After reading this title you may say, well, he is probably gone crazy.
I make the case here that there should be a political party to promote rich people, or at least have policies to make everybody rich.
In the upcoming Toronto Centre by-election, the race seems to be between two journos turned politicians, one is ranting against »billionaires » (I don’t even know many billionaires there is exactly in this riding) and the other is doing this old zero-sum fallacy that a »rich » is »rich » because someone of the »middle class » is poorer. I know, I know, Freeland’s analysis is less simplistic than that but I am sure you get the point.
What is also funny is that those candidates are not working or even middle class, but rather people who got access to perks that very few people of the »middle class » have access. For example, no doubt that many people of the »middle class » do not have the opportunity to interview world leaders at the Davos Economic Forum like Freeland had in the past or to live in a gazillion cities around the world for your job. If else, considering her humble origins, Freeland makes the case that we are living in a meritocratic system which someone is judged not on where he comes from, but rather on what he can do.
You will say, well, it’s impossible to make everybody rich. Think again, as having money is one thing but what you can do with your money is another thing. Things reserved for the elite only a few decades are now accessible to people with limited means. For example, only 40 years ago plane travel was something reserved for an elite and only universities had super-computers, when today, it’s possible to have access to technology, knowledge and amenities that very few people could even imagine decades ago not even for the 100 richest people in this planet.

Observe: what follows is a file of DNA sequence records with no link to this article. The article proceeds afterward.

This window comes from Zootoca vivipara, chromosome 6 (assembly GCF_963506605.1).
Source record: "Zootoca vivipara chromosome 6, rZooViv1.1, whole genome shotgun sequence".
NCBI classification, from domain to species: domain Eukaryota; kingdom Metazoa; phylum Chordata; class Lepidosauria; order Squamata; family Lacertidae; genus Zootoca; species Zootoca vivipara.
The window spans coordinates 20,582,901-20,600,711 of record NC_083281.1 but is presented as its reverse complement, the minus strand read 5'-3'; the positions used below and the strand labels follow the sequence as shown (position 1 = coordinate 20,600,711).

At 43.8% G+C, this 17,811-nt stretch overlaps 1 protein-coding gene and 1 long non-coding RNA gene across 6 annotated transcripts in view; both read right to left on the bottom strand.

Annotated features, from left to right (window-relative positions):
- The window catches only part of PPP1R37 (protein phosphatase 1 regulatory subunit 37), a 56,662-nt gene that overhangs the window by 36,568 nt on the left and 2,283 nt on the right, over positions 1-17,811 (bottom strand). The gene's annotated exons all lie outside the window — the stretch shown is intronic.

Another example? Take superior education, anyone who only a decade ago that would thought that a top notch American university would give a few of their courses online at no charge would have been labelled an heretic. Possibly that in a few years, we will have complete degrees online.
Perhaps that after all, instead of thinking that »everybody should be in the middle » should be a »progressive » policy, could we say that putting everybody in the top should be the »progressive » policy to follow whatever you are a plumber or a venture capitalist. We don’t need another do-gooder »champagne socialist » who talks about proletarians (or the middle class) like they were zoo animals to study, we rather need more aspiration fighters in politics or in anywhere else for this matter. We don’t need middle plumbers or middle construction workers, we need top plumbers and top construction workers.